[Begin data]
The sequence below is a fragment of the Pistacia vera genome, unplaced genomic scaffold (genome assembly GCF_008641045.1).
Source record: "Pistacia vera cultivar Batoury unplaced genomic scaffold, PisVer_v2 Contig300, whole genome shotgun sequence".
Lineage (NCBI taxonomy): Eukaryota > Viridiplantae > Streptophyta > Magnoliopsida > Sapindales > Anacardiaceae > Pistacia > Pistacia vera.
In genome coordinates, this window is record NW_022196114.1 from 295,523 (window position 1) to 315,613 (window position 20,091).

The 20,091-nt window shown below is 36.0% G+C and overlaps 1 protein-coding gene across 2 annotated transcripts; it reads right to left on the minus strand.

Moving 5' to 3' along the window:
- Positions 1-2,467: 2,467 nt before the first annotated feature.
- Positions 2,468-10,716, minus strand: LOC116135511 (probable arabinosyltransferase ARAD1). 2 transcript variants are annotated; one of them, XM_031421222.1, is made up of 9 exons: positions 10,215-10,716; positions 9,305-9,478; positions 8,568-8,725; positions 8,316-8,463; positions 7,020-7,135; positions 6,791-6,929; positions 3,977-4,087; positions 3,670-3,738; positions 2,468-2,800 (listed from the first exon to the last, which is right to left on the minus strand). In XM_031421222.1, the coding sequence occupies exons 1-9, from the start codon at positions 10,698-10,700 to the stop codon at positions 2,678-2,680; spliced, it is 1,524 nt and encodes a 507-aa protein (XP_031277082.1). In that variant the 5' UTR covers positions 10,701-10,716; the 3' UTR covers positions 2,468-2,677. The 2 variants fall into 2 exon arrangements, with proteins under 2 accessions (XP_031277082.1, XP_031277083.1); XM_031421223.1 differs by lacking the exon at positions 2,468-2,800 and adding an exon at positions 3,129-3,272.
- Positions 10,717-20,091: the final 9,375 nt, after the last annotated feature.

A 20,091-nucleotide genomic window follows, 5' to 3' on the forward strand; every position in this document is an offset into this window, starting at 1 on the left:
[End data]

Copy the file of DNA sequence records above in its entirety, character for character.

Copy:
The sequence below is a fragment of the Pistacia vera genome, unplaced genomic scaffold (genome assembly GCF_008641045.1).
Source record: "Pistacia vera cultivar Batoury unplaced genomic scaffold, PisVer_v2 Contig300, whole genome shotgun sequence".
Lineage (NCBI taxonomy): Eukaryota > Viridiplantae > Streptophyta > Magnoliopsida > Sapindales > Anacardiaceae > Pistacia > Pistacia vera.
In genome coordinates, this window is record NW_022196114.1 from 295,523 (window position 1) to 315,613 (window position 20,091).

The 20,091-nt window shown below is 36.0% G+C and overlaps 1 protein-coding gene across 2 annotated transcripts; it reads right to left on the minus strand.

Moving 5' to 3' along the window:
- Positions 1-2,467: 2,467 nt before the first annotated feature.
- Positions 2,468-10,716, minus strand: LOC116135511 (probable arabinosyltransferase ARAD1). 2 transcript variants are annotated; one of them, XM_031421222.1, is made up of 9 exons: positions 10,215-10,716; positions 9,305-9,478; positions 8,568-8,725; positions 8,316-8,463; positions 7,020-7,135; positions 6,791-6,929; positions 3,977-4,087; positions 3,670-3,738; positions 2,468-2,800 (listed from the first exon to the last, which is right to left on the minus strand). In XM_031421222.1, the coding sequence occupies exons 1-9, from the start codon at positions 10,698-10,700 to the stop codon at positions 2,678-2,680; spliced, it is 1,524 nt and encodes a 507-aa protein (XP_031277082.1). In that variant the 5' UTR covers positions 10,701-10,716; the 3' UTR covers positions 2,468-2,677. The 2 variants fall into 2 exon arrangements, with proteins under 2 accessions (XP_031277082.1, XP_031277083.1); XM_031421223.1 differs by lacking the exon at positions 2,468-2,800 and adding an exon at positions 3,129-3,272.
- Positions 10,717-20,091: the final 9,375 nt, after the last annotated feature.

A 20,091-nucleotide genomic window follows, 5' to 3' on the forward strand; every position in this document is an offset into this window, starting at 1 on the left: